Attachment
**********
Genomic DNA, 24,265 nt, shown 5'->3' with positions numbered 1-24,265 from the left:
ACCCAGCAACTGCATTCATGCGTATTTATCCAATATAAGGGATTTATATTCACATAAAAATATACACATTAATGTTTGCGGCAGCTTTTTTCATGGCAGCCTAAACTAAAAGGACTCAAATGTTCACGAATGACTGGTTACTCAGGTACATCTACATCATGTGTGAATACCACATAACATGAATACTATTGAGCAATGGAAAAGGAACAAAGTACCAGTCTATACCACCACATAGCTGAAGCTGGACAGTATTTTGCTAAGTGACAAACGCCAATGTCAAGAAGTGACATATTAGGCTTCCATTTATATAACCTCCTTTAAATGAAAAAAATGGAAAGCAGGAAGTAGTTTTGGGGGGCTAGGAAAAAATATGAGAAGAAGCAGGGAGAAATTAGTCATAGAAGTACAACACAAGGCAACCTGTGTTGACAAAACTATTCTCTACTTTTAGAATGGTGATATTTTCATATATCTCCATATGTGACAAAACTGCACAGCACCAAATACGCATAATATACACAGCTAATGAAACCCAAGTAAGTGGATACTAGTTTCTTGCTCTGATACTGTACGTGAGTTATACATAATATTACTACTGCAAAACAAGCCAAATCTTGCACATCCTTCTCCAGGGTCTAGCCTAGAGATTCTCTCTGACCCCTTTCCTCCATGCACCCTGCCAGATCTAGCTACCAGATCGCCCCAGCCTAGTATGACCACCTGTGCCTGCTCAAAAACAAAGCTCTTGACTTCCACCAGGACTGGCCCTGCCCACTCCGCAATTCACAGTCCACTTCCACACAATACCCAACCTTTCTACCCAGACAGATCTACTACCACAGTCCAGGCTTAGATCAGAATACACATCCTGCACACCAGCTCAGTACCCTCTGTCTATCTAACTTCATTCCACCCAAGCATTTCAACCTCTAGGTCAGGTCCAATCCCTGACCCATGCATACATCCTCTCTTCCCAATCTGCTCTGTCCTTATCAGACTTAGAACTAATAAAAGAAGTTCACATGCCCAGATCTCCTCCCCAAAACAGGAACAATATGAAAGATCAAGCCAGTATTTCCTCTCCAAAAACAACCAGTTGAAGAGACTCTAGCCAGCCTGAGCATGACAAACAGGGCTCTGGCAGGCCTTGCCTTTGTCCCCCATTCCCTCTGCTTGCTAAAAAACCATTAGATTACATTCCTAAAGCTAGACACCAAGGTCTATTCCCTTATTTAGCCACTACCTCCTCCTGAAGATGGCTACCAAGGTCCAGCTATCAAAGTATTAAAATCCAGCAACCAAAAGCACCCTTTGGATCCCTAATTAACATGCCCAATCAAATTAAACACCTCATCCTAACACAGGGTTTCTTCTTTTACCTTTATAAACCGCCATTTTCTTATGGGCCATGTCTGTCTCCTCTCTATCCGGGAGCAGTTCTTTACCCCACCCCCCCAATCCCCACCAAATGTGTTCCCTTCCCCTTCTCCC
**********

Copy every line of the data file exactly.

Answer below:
Genomic DNA, 24,265 nt, shown 5'->3' with positions numbered 1-24,265 from the left:
ACCCAGCAACTGCATTCATGCGTATTTATCCAATATAAGGGATTTATATTCACATAAAAATATACACATTAATGTTTGCGGCAGCTTTTTTCATGGCAGCCTAAACTAAAAGGACTCAAATGTTCACGAATGACTGGTTACTCAGGTACATCTACATCATGTGTGAATACCACATAACATGAATACTATTGAGCAATGGAAAAGGAACAAAGTACCAGTCTATACCACCACATAGCTGAAGCTGGACAGTATTTTGCTAAGTGACAAACGCCAATGTCAAGAAGTGACATATTAGGCTTCCATTTATATAACCTCCTTTAAATGAAAAAAATGGAAAGCAGGAAGTAGTTTTGGGGGGCTAGGAAAAAATATGAGAAGAAGCAGGGAGAAATTAGTCATAGAAGTACAACACAAGGCAACCTGTGTTGACAAAACTATTCTCTACTTTTAGAATGGTGATATTTTCATATATCTCCATATGTGACAAAACTGCACAGCACCAAATACGCATAATATACACAGCTAATGAAACCCAAGTAAGTGGATACTAGTTTCTTGCTCTGATACTGTACGTGAGTTATACATAATATTACTACTGCAAAACAAGCCAAATCTTGCACATCCTTCTCCAGGGTCTAGCCTAGAGATTCTCTCTGACCCCTTTCCTCCATGCACCCTGCCAGATCTAGCTACCAGATCGCCCCAGCCTAGTATGACCACCTGTGCCTGCTCAAAAACAAAGCTCTTGACTTCCACCAGGACTGGCCCTGCCCACTCCGCAATTCACAGTCCACTTCCACACAATACCCAACCTTTCTACCCAGACAGATCTACTACCACAGTCCAGGCTTAGATCAGAATACACATCCTGCACACCAGCTCAGTACCCTCTGTCTATCTAACTTCATTCCACCCAAGCATTTCAACCTCTAGGTCAGGTCCAATCCCTGACCCATGCATACATCCTCTCTTCCCAATCTGCTCTGTCCTTATCAGACTTAGAACTAATAAAAGAAGTTCACATGCCCAGATCTCCTCCCCAAAACAGGAACAATATGAAAGATCAAGCCAGTATTTCCTCTCCAAAAACAACCAGTTGAAGAGACTCTAGCCAGCCTGAGCATGACAAACAGGGCTCTGGCAGGCCTTGCCTTTGTCCCCCATTCCCTCTGCTTGCTAAAAAACCATTAGATTACATTCCTAAAGCTAGACACCAAGGTCTATTCCCTTATTTAGCCACTACCTCCTCCTGAAGATGGCTACCAAGGTCCAGCTATCAAAGTATTAAAATCCAGCAACCAAAAGCACCCTTTGGATCCCTAATTAACATGCCCAATCAAATTAAACACCTCATCCTAACACAGGGTTTCTTCTTTTACCTTTATAAACCGCCATTTTCTTATGGGCCATGTCTGTCTCCTCTCTATCCGGGAGCAGTTCTTTACCCCACCCCCCCAATCCCCACCAAATGTGTTCCCTTCCCCTTCTCCC